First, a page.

(Girl with a Pearl Earring, after Vermeer (VIII) 74cm x 69cm - artwork by Jane Perkins)
I've been thinking a lot about ways to repurpose the painfully learned lessons of musicians in the constantly self-disrupting music industry to the kind of art I'm trying to make.
Musicians who bootstrap on platforms like YouTube seem to gain their biggest bursts of new attention through doing covers.
There is a relatively simple and accessible legal and licensing framework in the music industry to allow this, but I'm not sure if such a thing exists in the art world, or how the concept of covers would actually translate.
There is a difference between performing someone else's composition and simply copying someone else's imagery.
To do covers in art, maybe you'd need to make sure you stick to public domain classics, and don't just do an academic copy, but translate the medium somehow, like Jane Perkins in the image above.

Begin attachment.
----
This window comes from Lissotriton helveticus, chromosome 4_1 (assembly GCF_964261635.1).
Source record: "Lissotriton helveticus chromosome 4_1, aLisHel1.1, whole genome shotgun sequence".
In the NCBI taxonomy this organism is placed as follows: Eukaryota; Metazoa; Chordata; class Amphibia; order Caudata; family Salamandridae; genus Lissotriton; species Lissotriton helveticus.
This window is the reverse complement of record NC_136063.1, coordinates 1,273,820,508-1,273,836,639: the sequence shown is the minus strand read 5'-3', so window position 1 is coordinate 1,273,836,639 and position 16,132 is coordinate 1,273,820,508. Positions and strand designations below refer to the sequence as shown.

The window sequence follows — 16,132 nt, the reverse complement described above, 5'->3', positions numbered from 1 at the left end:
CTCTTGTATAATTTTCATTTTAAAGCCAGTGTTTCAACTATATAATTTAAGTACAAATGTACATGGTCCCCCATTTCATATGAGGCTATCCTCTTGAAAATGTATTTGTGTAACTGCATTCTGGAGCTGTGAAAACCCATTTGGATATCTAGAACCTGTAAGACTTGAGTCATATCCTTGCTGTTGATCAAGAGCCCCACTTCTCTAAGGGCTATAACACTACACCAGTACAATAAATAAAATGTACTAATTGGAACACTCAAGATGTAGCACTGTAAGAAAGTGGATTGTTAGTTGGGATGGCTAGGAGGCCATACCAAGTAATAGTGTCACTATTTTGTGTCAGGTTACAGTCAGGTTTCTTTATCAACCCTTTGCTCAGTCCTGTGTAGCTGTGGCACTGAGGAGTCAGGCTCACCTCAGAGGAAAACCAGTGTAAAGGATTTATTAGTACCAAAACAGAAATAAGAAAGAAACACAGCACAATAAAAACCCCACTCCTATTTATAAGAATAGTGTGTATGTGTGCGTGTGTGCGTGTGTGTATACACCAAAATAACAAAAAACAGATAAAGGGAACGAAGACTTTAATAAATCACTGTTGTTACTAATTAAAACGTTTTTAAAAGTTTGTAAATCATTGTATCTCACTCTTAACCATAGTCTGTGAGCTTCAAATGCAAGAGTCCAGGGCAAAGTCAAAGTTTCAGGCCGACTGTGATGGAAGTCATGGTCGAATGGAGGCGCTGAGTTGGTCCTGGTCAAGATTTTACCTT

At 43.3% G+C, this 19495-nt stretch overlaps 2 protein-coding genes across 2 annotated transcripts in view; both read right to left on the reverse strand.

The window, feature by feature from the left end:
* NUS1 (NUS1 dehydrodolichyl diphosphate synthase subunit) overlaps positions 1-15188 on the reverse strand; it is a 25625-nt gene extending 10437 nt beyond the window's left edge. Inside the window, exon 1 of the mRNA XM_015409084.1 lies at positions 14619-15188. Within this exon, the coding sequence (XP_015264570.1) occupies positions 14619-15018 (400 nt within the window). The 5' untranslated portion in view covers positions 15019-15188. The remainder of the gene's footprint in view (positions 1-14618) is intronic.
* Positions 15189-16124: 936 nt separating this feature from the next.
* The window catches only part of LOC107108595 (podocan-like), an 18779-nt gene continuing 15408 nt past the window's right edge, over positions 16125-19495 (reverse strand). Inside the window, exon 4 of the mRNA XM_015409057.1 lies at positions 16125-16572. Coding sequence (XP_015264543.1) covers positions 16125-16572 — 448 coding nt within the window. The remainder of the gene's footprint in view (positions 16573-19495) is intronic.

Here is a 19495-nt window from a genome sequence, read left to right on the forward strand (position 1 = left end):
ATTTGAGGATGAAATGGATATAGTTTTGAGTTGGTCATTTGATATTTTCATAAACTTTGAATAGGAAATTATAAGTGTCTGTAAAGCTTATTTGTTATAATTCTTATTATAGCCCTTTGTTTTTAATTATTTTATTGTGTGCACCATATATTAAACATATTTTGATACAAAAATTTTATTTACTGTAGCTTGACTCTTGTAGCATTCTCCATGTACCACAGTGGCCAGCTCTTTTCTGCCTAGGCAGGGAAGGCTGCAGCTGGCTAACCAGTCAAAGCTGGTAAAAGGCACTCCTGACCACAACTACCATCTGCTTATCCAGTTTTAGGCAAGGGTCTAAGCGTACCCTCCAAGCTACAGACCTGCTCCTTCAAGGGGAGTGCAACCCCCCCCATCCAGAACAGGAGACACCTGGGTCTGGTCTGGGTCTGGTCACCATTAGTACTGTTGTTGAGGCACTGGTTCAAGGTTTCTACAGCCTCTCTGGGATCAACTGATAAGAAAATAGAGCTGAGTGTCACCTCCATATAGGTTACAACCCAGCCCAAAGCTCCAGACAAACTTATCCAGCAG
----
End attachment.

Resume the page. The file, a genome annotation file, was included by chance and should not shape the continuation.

Or else riff on the image by altering it in some interesting way, like this take on Gainsborough's Blue Boy:
(I've been digging around for the provenance of this image. The best I can come to is that it might be a manipulation by Kiel Bryant. If you know me to be wrong about that, I'd love the correction.)
Musicians who do covers are able to experiment with their medium within a set of clear boundaries, focus on their musicianship and performance, and reach a wider audience who are pleased to listen to a familiar piece in a new way.
These would be benefits to a visual artist as well, I think.